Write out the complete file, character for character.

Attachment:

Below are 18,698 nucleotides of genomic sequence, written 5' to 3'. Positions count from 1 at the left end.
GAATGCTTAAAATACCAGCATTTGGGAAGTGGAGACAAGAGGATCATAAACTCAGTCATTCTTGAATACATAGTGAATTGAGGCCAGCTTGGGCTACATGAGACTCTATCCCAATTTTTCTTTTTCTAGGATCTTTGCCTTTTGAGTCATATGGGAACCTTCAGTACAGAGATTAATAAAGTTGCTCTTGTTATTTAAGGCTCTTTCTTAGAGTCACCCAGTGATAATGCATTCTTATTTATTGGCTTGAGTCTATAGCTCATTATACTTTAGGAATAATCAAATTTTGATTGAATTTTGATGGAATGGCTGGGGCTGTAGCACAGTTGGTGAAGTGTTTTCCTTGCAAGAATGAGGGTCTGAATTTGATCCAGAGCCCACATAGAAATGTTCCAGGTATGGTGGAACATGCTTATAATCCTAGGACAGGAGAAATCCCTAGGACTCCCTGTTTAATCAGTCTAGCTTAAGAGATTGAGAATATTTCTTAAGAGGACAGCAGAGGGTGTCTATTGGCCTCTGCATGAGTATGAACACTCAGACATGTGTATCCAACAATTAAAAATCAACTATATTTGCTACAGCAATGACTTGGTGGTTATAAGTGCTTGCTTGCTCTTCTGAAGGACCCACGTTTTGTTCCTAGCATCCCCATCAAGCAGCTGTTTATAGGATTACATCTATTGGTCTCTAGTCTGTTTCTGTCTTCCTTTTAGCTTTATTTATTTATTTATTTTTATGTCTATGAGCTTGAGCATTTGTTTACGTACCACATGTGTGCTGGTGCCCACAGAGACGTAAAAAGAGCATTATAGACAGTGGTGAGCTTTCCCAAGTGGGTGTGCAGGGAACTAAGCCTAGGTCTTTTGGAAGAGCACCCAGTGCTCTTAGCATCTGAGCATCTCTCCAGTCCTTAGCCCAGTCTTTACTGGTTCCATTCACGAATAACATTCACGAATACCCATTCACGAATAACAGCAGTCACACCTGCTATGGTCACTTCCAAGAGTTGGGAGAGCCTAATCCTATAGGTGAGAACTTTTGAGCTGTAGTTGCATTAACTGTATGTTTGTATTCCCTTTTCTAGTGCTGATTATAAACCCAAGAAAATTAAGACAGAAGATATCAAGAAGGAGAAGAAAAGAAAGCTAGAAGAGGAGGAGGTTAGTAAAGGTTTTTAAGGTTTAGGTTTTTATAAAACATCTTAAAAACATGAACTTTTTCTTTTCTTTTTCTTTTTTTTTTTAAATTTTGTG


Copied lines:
Below are 18,698 nucleotides of genomic sequence, written 5' to 3'. Positions count from 1 at the left end.
GAATGCTTAAAATACCAGCATTTGGGAAGTGGAGACAAGAGGATCATAAACTCAGTCATTCTTGAATACATAGTGAATTGAGGCCAGCTTGGGCTACATGAGACTCTATCCCAATTTTTCTTTTTCTAGGATCTTTGCCTTTTGAGTCATATGGGAACCTTCAGTACAGAGATTAATAAAGTTGCTCTTGTTATTTAAGGCTCTTTCTTAGAGTCACCCAGTGATAATGCATTCTTATTTATTGGCTTGAGTCTATAGCTCATTATACTTTAGGAATAATCAAATTTTGATTGAATTTTGATGGAATGGCTGGGGCTGTAGCACAGTTGGTGAAGTGTTTTCCTTGCAAGAATGAGGGTCTGAATTTGATCCAGAGCCCACATAGAAATGTTCCAGGTATGGTGGAACATGCTTATAATCCTAGGACAGGAGAAATCCCTAGGACTCCCTGTTTAATCAGTCTAGCTTAAGAGATTGAGAATATTTCTTAAGAGGACAGCAGAGGGTGTCTATTGGCCTCTGCATGAGTATGAACACTCAGACATGTGTATCCAACAATTAAAAATCAACTATATTTGCTACAGCAATGACTTGGTGGTTATAAGTGCTTGCTTGCTCTTCTGAAGGACCCACGTTTTGTTCCTAGCATCCCCATCAAGCAGCTGTTTATAGGATTACATCTATTGGTCTCTAGTCTGTTTCTGTCTTCCTTTTAGCTTTATTTATTTATTTATTTTTATGTCTATGAGCTTGAGCATTTGTTTACGTACCACATGTGTGCTGGTGCCCACAGAGACGTAAAAAGAGCATTATAGACAGTGGTGAGCTTTCCCAAGTGGGTGTGCAGGGAACTAAGCCTAGGTCTTTTGGAAGAGCACCCAGTGCTCTTAGCATCTGAGCATCTCTCCAGTCCTTAGCCCAGTCTTTACTGGTTCCATTCACGAATAACATTCACGAATACCCATTCACGAATAACAGCAGTCACACCTGCTATGGTCACTTCCAAGAGTTGGGAGAGCCTAATCCTATAGGTGAGAACTTTTGAGCTGTAGTTGCATTAACTGTATGTTTGTATTCCCTTTTCTAGTGCTGATTATAAACCCAAGAAAATTAAGACAGAAGATATCAAGAAGGAGAAGAAAAGAAAGCTAGAAGAGGAGGAGGTTAGTAAAGGTTTTTAAGGTTTAGGTTTTTATAAAACATCTTAAAAACATGAACTTTTTCTTTTCTTTTTCTTTTTTTTTTTAAATTTTGTG